There’s been discussion on several listservs about the copyright situation with Pinterest. As I writer, I care about intellectual property protection. As I understand it, the company generally maintains that pinning the images to your board constitutes fair use because the software requires you to comment on the image. I think (with my vast and detailed knowledge of copyright law–i.e. on no basis whatsoever) that this is a bunch of hooey. However, I also think that, in the main, if you’re maintaining the links back to the sites where you got the images so you’re helping drive traffic to those sites, it’s probably okay. If that changed and it became a Napster-like situation, I could walk away from Pinterest tomorrow and it wouldn’t be the end of the world.

Needless to say, my daughter who started me down this path has long ago moved on. She recently rented a new apartment and spent hours on the web looking for furniture and decorations. “Are you putting all those ideas on Pinterest?” I asked. “Nope,” she answered without looking up from her laptop.

About Barbara Ross

Barbara Ross is the author of the Maine Clambake Mysteries. Her books have been nominated for multiple Agatha Awards for Best Contemporary Novel and have won the Maine Literary Award for Crime Fiction. She lives in Portland, Maine. Readers can visit her website at
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11 Responses to Pinterest for Authors

  1. Deanna says:

    Good thing it is Saturday morning I just spent lots of time on those boards and added some to mine! It’s a fun time-waster. Dee

  2. Joan Emerson says:

    I haven’t gotten involved in the whole Pinterest thing, but I did enjoy looking at your boards . . . I absolutely loved the “I’m not to be trusted in a bookstore with a credit card” button shown on your “Just ’cause” board!

  3. Lea Wait says:

    What timing you have, Barb! Two days ago I listened to Katie Davis, a children’s author on the west coast, give an on-line seminar on Pinterest, and how authors (primarily children’s authors) could use it. Interestingly, she’s done all sorts of statistical work — the most popular images to “pin” and “re-pin” today are fingernails — and Ryan Seacrest. O-Kay. 80% of those on Pinterest – which is the 3rd largest social networking site, after Facebook and Twitter, and gaining – are women – and the majority of those live in the mid-west. I found it fascinating. Authors posting craft projects and maps and pictures – as you’ve done – relating to their books, homeschoolers posting lesson plans, crafters posting projects. The challenge is to think visually instead of in words, as most authors do. Love that you’ve plunged in. Not sure I’m ready. But now I know who to go to for advice if/when I do! Great post!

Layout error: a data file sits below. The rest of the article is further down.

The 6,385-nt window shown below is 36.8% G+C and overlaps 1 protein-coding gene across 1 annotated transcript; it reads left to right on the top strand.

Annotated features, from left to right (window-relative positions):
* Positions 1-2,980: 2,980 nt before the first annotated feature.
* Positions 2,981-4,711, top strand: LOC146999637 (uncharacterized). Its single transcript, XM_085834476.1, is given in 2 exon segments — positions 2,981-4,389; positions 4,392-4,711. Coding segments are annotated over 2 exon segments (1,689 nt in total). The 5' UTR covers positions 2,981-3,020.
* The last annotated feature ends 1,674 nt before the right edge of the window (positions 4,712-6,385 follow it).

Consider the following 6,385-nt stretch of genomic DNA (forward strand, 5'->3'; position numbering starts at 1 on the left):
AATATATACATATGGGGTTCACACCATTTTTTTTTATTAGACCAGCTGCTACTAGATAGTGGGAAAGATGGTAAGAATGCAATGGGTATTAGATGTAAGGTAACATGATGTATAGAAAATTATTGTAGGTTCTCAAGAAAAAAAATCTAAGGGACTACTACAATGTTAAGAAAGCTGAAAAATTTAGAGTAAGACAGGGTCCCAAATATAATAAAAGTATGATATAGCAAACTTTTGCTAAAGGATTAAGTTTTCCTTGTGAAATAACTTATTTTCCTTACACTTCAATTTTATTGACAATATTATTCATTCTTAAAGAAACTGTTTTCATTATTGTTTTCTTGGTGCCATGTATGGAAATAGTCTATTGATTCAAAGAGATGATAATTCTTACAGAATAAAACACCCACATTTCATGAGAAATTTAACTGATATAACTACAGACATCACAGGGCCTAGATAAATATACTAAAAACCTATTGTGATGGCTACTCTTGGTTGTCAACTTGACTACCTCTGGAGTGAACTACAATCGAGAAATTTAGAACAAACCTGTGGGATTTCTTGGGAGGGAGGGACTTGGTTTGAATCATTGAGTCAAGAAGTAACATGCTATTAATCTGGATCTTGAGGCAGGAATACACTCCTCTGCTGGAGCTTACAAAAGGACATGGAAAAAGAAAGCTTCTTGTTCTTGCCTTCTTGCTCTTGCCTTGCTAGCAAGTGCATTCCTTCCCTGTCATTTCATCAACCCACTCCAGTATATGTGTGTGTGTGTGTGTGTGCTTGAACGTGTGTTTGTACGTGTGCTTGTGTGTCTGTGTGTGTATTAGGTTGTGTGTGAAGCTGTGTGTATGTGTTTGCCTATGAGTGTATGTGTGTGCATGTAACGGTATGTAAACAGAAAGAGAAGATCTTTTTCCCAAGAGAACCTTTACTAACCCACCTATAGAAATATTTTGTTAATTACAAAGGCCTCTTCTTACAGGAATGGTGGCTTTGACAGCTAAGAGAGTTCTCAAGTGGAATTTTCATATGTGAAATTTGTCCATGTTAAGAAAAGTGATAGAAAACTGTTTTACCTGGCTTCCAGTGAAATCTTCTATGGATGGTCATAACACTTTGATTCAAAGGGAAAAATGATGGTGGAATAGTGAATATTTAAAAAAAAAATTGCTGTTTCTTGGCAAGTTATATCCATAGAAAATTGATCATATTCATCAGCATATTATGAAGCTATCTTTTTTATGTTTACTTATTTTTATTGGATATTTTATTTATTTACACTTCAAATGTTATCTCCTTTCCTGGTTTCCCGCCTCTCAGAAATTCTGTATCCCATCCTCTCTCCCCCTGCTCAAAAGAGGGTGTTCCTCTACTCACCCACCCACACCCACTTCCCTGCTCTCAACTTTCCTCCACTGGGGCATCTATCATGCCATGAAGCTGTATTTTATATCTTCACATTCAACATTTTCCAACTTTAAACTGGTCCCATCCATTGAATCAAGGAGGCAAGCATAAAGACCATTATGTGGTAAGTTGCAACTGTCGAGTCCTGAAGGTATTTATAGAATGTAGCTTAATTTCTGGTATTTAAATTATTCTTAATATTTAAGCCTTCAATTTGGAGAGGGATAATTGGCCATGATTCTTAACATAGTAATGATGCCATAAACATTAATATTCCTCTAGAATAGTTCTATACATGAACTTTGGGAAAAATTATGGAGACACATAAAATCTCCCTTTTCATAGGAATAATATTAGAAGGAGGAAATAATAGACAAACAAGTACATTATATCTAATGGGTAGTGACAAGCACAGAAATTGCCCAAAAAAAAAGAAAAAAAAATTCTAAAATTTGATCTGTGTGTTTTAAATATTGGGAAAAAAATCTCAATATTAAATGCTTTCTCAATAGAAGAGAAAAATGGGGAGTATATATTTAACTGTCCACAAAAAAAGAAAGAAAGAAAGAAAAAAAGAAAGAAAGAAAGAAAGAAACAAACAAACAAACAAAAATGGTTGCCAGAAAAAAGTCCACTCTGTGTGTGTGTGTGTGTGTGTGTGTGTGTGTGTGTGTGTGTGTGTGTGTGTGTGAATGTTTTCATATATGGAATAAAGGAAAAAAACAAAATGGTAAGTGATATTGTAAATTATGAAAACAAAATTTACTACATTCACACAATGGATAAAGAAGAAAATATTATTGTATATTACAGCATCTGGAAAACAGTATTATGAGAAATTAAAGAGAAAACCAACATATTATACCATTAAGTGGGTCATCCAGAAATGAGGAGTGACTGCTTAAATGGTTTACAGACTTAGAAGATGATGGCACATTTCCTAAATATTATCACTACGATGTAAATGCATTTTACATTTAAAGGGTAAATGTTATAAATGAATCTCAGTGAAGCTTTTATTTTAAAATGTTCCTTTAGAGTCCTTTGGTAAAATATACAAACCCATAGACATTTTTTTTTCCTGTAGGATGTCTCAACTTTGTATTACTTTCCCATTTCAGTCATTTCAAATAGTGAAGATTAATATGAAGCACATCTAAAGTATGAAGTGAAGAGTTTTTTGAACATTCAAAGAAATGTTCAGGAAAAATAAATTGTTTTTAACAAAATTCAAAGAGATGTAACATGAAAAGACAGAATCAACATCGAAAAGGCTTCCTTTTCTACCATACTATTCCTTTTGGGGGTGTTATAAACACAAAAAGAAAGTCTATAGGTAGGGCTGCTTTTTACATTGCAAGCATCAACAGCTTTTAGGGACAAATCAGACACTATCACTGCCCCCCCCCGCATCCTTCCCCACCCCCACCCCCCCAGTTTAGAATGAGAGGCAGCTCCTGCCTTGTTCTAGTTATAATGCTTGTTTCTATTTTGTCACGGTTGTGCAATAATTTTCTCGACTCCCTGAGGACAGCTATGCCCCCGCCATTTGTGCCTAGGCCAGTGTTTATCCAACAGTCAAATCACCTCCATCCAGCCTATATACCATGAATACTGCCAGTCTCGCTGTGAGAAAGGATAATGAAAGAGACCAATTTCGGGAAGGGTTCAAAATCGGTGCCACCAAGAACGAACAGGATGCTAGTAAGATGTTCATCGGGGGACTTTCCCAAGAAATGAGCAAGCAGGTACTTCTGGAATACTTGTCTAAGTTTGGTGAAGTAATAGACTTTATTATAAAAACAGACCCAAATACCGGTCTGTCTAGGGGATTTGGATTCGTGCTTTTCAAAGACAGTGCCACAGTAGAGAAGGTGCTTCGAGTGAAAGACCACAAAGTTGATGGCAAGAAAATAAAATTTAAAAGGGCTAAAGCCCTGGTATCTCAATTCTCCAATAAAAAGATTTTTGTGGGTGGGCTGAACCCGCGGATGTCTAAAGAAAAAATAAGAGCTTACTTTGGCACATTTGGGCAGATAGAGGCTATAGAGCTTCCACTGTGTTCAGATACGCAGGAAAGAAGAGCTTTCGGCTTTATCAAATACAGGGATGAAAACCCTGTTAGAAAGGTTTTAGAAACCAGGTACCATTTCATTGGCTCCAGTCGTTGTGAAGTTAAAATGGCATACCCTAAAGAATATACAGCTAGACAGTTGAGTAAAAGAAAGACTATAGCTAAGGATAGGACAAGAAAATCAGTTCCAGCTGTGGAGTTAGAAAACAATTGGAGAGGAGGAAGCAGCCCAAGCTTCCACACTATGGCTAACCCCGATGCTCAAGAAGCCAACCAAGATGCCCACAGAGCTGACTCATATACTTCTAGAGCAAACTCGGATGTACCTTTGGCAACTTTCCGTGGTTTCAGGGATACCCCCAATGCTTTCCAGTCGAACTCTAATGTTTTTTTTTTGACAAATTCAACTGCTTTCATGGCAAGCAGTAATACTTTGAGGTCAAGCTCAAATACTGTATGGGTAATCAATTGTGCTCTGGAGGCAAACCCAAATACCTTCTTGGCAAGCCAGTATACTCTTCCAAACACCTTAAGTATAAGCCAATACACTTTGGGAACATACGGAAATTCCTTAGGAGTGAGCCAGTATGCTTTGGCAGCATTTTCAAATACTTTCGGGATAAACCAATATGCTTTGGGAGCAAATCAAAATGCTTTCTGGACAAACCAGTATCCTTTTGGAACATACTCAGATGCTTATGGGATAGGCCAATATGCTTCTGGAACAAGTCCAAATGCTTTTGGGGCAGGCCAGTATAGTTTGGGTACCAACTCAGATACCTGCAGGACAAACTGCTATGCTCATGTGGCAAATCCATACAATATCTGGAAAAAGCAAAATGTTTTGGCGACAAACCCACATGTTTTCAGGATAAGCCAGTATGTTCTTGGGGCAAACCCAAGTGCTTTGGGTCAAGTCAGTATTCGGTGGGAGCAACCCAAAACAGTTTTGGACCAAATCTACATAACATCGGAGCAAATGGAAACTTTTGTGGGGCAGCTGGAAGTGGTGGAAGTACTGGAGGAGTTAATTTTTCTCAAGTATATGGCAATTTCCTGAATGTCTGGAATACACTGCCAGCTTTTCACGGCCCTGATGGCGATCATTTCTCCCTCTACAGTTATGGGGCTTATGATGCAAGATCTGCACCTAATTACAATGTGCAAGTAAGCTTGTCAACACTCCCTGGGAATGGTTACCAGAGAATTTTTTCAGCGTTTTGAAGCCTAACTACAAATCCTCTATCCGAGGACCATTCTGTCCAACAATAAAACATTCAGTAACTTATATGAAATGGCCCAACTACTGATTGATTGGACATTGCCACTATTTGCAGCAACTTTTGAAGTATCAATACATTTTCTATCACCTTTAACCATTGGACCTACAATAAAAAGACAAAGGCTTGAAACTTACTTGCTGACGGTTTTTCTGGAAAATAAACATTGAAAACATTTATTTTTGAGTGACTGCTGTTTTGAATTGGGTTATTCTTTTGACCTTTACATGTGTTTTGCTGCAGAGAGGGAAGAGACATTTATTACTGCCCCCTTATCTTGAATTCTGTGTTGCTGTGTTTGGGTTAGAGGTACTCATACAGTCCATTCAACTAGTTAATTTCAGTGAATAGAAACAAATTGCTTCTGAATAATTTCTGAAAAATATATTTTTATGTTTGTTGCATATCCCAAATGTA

4. Sherry Harris says:

    Okay, now I miss Maine and want a lobster roll! Very creative — what a great idea. I think you need to add a picture of beach plums. I’d never seen them until I went on a trip to Maine.

  5. Kris Bock says:

    I asked about the copyright issue on a writing blog where the blogger is a lawyer in “real life.” She believed the pinning function on Pinterest would not protect you from copyright infringement. I generally upload my own photos and pin other authors covers – I can’t imagine an author getting offended because you are sharing her cover art. I imagine most companies would be happy to have you share anything that could be considered publicity for them as well. But be careful about pinning work from photographers or illustrators without permission.

    I’m at

  6. Barb Ross says:

    Kris–I believe most author contracts give you the right to use your cover for publicity. It would be pretty silly if it didn’t.